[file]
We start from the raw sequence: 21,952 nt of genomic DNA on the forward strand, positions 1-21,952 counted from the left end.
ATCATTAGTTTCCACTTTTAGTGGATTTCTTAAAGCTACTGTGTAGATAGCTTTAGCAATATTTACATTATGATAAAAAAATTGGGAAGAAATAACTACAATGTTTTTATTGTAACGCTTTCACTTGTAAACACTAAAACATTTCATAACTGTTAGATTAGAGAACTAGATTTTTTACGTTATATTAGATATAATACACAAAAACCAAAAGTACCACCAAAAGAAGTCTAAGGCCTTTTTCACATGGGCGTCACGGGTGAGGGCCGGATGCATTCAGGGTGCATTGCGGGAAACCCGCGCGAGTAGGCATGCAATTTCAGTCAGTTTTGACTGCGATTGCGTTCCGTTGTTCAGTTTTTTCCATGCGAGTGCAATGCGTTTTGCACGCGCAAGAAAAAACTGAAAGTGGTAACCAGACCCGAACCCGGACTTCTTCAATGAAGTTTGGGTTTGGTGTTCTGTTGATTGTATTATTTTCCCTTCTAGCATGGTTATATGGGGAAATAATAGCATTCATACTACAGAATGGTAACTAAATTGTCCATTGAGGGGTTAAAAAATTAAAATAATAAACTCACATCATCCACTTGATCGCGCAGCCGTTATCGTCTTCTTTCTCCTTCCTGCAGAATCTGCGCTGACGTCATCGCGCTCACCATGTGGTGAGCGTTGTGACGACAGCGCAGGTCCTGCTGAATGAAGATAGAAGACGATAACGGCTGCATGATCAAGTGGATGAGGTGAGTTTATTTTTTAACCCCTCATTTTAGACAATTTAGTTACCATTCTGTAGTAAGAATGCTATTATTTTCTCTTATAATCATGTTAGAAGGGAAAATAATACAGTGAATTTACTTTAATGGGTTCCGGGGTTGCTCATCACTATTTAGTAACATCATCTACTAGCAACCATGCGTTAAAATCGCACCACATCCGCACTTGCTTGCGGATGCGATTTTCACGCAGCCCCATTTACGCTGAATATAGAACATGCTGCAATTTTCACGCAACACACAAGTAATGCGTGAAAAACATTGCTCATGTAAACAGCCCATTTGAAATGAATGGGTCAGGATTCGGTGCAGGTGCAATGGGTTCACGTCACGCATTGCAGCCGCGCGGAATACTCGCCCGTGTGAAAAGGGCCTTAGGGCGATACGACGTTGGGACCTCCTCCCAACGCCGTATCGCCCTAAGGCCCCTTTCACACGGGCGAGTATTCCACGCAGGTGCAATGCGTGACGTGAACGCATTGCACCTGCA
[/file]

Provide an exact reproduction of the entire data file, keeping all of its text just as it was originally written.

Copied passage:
We start from the raw sequence: 21,952 nt of genomic DNA on the forward strand, positions 1-21,952 counted from the left end.
ATCATTAGTTTCCACTTTTAGTGGATTTCTTAAAGCTACTGTGTAGATAGCTTTAGCAATATTTACATTATGATAAAAAAATTGGGAAGAAATAACTACAATGTTTTTATTGTAACGCTTTCACTTGTAAACACTAAAACATTTCATAACTGTTAGATTAGAGAACTAGATTTTTTACGTTATATTAGATATAATACACAAAAACCAAAAGTACCACCAAAAGAAGTCTAAGGCCTTTTTCACATGGGCGTCACGGGTGAGGGCCGGATGCATTCAGGGTGCATTGCGGGAAACCCGCGCGAGTAGGCATGCAATTTCAGTCAGTTTTGACTGCGATTGCGTTCCGTTGTTCAGTTTTTTCCATGCGAGTGCAATGCGTTTTGCACGCGCAAGAAAAAACTGAAAGTGGTAACCAGACCCGAACCCGGACTTCTTCAATGAAGTTTGGGTTTGGTGTTCTGTTGATTGTATTATTTTCCCTTCTAGCATGGTTATATGGGGAAATAATAGCATTCATACTACAGAATGGTAACTAAATTGTCCATTGAGGGGTTAAAAAATTAAAATAATAAACTCACATCATCCACTTGATCGCGCAGCCGTTATCGTCTTCTTTCTCCTTCCTGCAGAATCTGCGCTGACGTCATCGCGCTCACCATGTGGTGAGCGTTGTGACGACAGCGCAGGTCCTGCTGAATGAAGATAGAAGACGATAACGGCTGCATGATCAAGTGGATGAGGTGAGTTTATTTTTTAACCCCTCATTTTAGACAATTTAGTTACCATTCTGTAGTAAGAATGCTATTATTTTCTCTTATAATCATGTTAGAAGGGAAAATAATACAGTGAATTTACTTTAATGGGTTCCGGGGTTGCTCATCACTATTTAGTAACATCATCTACTAGCAACCATGCGTTAAAATCGCACCACATCCGCACTTGCTTGCGGATGCGATTTTCACGCAGCCCCATTTACGCTGAATATAGAACATGCTGCAATTTTCACGCAACACACAAGTAATGCGTGAAAAACATTGCTCATGTAAACAGCCCATTTGAAATGAATGGGTCAGGATTCGGTGCAGGTGCAATGGGTTCACGTCACGCATTGCAGCCGCGCGGAATACTCGCCCGTGTGAAAAGGGCCTTAGGGCGATACGACGTTGGGACCTCCTCCCAACGCCGTATCGCCCTAAGGCCCCTTTCACACGGGCGAGTATTCCACGCAGGTGCAATGCGTGACGTGAACGCATTGCACCTGCA